Similarly as in Example 1-2, the objective recombinant DNA was selected from 10 transformants, and hybridized with probe 4 represented by 5'-TAYGAYGTNTGGGC-3'(SEQ ID NO:18) which had been chemically synthesized based on the amino acid sequence of Tyr-Asp-Val-Trp-Ala located at positions from 8 to 12 in SEQ ID NO:10, followed by selecting a recombinant DNA which strongly hybridized with probe 4. The recombinant DNA and transformant thus selected were respectively named "pBRT32" and "BRT32".

The transformant BRT32 was inoculated into L-broth containing ampicillin, and cultured similarly as in Example 1-2, and the proliferated cells were collected from the resultant culture, and from which a recombinant DNA was extracted, purified and analyzed to reveal that the recombinant DNA pBRT32 consists of about 6,200 base pairs and has the structure of the restriction map as shown in FIG. 10. As shown in FIG. 10, it was revealed that the DNA, which consists of 1,791 base pairs for encoding the DNA of enzyme Q36, is located in the downstream near to the cleavage site of Kpn I.

EXAMPLE 3-3

Production of enzyme by transformant BRT32

A liquid nutrient culture medium consisting of 2.0 w/v % "PINE-DEX #4", a starch hydrolysate commercialized by Matsutani Chemical Ind., Co., Ltd., Tokyo, 0.5 w/v % peptone, 0.1 w/v % yeast extract, 0.1 w/v % disodium hydrogen phosphate and 0.1 w/v % potassium dihydrogen phosphate was adjusted to pH 7.0, admixed with 50 μg/ml ampicillin, autoclaved at 120° C. for 20 min, cooled and inoculated with a seed culture of the transformant BRT32 obtained in Example 3-2, followed by culturing the transformant at 37° C. for 24 hours by a rotary shaker. The resultant culture was treated with an ultrasonic disintegrator to disrupt cells, and the resultant suspension was centrifuged to remove insoluble substances. The supernatant thus obtained was assayed for the present enzyme activity to find that one L of the culture yielded about 3,900 units of the enzyme.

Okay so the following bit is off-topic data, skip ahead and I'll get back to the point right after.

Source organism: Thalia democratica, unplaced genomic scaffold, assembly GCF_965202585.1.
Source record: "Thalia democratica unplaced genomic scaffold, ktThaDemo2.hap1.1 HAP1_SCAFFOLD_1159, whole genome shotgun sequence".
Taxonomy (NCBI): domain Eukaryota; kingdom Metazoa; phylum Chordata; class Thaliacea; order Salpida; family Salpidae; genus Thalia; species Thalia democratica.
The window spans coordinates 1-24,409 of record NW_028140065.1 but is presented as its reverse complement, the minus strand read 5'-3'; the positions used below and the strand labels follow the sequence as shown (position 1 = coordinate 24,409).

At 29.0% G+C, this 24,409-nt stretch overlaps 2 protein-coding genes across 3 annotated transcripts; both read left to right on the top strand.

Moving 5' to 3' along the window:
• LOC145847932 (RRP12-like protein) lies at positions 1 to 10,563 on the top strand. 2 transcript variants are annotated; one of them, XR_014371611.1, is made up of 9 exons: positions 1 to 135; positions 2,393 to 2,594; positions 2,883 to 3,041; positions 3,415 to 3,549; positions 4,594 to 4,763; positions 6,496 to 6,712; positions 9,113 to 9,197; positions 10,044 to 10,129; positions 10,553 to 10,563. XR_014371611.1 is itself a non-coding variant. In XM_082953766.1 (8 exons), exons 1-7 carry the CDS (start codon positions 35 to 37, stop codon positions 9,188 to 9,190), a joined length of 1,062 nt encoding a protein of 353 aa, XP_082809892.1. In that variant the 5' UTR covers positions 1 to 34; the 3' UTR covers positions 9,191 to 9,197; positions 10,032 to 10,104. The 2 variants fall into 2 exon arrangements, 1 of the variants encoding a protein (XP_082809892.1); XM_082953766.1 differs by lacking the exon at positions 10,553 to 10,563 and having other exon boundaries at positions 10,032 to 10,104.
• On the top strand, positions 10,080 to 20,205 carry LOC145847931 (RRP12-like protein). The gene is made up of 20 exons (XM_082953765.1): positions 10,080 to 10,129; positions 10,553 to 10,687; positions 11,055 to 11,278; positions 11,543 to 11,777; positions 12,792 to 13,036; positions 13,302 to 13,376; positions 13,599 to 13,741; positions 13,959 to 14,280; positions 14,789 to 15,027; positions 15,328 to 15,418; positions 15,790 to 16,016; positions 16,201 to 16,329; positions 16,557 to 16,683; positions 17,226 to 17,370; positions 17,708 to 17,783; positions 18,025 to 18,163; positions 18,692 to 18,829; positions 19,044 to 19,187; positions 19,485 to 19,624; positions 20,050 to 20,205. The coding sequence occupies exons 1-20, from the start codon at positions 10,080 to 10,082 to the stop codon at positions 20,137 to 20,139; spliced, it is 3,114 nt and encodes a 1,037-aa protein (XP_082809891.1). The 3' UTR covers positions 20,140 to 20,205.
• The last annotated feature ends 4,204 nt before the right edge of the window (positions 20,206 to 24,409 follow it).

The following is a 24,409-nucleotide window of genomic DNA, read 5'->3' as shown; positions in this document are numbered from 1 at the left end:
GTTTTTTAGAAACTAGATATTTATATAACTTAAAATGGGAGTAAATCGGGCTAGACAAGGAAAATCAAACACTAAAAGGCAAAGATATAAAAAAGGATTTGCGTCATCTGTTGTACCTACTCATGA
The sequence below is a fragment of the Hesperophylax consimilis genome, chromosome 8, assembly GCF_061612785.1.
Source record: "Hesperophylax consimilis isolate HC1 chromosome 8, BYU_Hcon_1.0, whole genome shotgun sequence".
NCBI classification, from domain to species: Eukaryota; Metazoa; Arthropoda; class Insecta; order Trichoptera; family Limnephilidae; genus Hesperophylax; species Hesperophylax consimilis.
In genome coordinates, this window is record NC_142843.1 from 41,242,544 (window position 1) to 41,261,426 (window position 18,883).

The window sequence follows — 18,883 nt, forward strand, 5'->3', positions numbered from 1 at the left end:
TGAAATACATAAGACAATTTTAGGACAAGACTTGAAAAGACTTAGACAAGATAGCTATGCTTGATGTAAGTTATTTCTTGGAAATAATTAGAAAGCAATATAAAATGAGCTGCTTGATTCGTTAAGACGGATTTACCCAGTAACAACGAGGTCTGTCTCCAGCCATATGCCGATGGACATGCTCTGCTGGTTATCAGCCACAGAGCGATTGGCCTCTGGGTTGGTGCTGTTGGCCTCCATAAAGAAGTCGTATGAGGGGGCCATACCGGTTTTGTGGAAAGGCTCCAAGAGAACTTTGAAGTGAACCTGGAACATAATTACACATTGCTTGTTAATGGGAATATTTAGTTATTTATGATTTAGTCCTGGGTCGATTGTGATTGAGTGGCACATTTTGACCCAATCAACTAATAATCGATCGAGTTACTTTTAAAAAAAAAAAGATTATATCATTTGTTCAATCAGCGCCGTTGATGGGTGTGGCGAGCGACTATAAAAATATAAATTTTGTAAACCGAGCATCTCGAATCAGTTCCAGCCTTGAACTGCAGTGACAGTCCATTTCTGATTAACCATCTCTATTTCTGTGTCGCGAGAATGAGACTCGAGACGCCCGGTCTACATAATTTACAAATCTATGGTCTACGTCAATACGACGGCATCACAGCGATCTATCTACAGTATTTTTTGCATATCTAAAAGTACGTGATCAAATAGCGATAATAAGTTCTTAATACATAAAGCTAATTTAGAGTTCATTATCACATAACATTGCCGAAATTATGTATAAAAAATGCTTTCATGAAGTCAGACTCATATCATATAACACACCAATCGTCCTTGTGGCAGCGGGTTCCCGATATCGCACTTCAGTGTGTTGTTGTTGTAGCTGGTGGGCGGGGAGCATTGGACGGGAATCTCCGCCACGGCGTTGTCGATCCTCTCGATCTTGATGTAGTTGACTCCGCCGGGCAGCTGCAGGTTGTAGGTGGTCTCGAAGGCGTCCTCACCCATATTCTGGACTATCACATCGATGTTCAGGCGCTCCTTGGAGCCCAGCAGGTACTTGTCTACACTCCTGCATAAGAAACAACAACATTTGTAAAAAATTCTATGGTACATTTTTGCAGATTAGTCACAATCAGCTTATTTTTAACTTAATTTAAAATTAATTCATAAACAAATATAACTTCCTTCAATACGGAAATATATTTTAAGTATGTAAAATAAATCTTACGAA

As a control, a seed culture of Escherichia coli XLI-Blue or Arthrobacter sp. Q36 was inoculated into a fresh preparation of the same liquid nutrient culture medium but free of ampicillin, and, in the case of culturing Arthrobacter sp. Q36, it was cultured and treated similarly as above except that the cultivation temperature was set to 30° C. Assaying the enzyme activity, one L of the culture of Arthrobacter sp. Q36 yielded about 1,800 units of the enzyme, and the yield was significantly lower than that of the transformant BRT32. The Escherichia coli XLI-Blue used as a host did not form the enzyme.

Thereafter, the enzyme produced by the transformant BRT32 was purified similarly as in Experiment 1-1, and examined on the properties and characters to reveal that it has substantially the same physicochemical properties as that of enzyme Q36, i.e. it has a molecular weight of about 57,000-68,000 daltons on SDS-PAGE and an isoelectric point of about 3.3-4.6 on isoelectrophoresis. These results indicate that the enzyme can be prepared by the recombinant DNA technology, and the yield can be significantly increased thereby.